4. Lisa Congdon has been an inspiration for me. I have started drawing, doodling and painting to explore different ways to tell stories (I’m a writer and I’m curious about different processes). I used to be very afraid of trying to use other media than writing and words, but now I am embracing that this is also important in my process as a storyteller, no matter what I do, so thank you Lisa for being so open about your work, thank you for your generosity. You’re truly a wonderful artist!

  5. “Sketch, doodle, and then sketch and doodle some more”. Love it! This is my favorite part when creating a new design. I am always sketching and doodling any shape, shadow, object I see and then the colors begin to flow in my head. Lisa really nailed it when she says its a wonderful way to explore new techniques and mediums. I decided to take the shape of a potato chip one day and sketch it out and played with it – before I could realize what I was doing I created this repeat pattern from a potato chip because I was just sketching and doodling. You never know where your creativity can take you with a pen and paper in hand.

  6. Thanks for sharing this! I love the comment about sketching. I have always kept a visual journal, but got away from it in the past couple years, I’ve made it a project to get back to it.

  7. I know they say that imitation is the highest form of flattery, but no one wants to have their work replicated. Regarding being knocked-off, I really love Lisa’s response “keep innovating and trying new techniques to keep your artwork fresh and ahead of the competition.”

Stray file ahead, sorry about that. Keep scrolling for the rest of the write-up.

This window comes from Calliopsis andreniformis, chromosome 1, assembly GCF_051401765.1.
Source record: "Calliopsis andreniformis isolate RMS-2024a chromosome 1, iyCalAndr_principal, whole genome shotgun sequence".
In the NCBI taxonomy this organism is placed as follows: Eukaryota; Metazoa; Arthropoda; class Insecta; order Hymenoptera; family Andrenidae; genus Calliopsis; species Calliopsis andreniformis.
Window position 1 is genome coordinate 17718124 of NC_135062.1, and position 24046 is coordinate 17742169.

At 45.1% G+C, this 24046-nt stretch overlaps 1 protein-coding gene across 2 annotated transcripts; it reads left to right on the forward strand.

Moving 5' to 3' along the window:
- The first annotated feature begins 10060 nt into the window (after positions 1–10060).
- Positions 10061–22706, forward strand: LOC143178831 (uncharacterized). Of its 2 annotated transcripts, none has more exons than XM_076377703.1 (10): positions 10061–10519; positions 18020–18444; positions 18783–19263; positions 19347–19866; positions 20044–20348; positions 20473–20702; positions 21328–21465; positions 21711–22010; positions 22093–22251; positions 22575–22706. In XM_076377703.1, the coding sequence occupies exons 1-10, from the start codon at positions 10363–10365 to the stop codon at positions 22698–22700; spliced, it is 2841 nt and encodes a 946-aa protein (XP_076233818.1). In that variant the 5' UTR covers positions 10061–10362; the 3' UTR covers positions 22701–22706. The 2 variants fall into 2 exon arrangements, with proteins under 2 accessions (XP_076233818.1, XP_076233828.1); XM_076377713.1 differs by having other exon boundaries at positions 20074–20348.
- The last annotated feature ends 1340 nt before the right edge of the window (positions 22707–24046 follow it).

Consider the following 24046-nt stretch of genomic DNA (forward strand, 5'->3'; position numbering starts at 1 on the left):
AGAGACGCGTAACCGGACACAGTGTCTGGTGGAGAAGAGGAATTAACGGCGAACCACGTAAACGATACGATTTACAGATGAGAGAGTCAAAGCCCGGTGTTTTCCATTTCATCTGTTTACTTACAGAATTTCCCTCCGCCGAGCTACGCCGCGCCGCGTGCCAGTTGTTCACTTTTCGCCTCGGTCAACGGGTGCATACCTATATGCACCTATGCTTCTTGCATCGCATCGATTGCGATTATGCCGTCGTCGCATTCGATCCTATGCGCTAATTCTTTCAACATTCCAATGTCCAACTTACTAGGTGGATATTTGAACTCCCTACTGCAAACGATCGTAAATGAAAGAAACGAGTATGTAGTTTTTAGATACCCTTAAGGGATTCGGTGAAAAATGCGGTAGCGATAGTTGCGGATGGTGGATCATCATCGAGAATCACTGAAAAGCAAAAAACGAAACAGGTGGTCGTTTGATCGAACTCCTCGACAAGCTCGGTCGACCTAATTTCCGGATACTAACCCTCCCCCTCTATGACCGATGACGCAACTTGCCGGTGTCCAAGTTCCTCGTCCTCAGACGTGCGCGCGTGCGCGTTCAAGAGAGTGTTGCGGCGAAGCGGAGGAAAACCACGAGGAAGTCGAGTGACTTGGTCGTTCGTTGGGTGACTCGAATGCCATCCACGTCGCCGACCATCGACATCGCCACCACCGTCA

Glad you hit “publish” on this one. It’s nice to hear about this event.

  8. Wow…how cool to meet the talented and inspirational Lisa Congdon!
    Love her advice and tips….we should all just keep doing what we love, getting better each day and celebrating life!! 🙂

  9. “If you want to master something, make it a part of your day, every day.” Such a simple philosophy on how to go from complete beginner to someone who is confident enough to be called an expert. This just gave me an idea for a year long project for next year. Thank you for the inspiration. P/S : Love Lisa’s 365 days of Hand Lettering 🙂

  10. I follow Lisa on instagram and I’m a huge fan!
    Years ago I carried a notebook in my bag everyday and I used to draw all the time. Not every drawing was remarkable but they all made me feel better and told something about me. It was good for my art and good for my soul.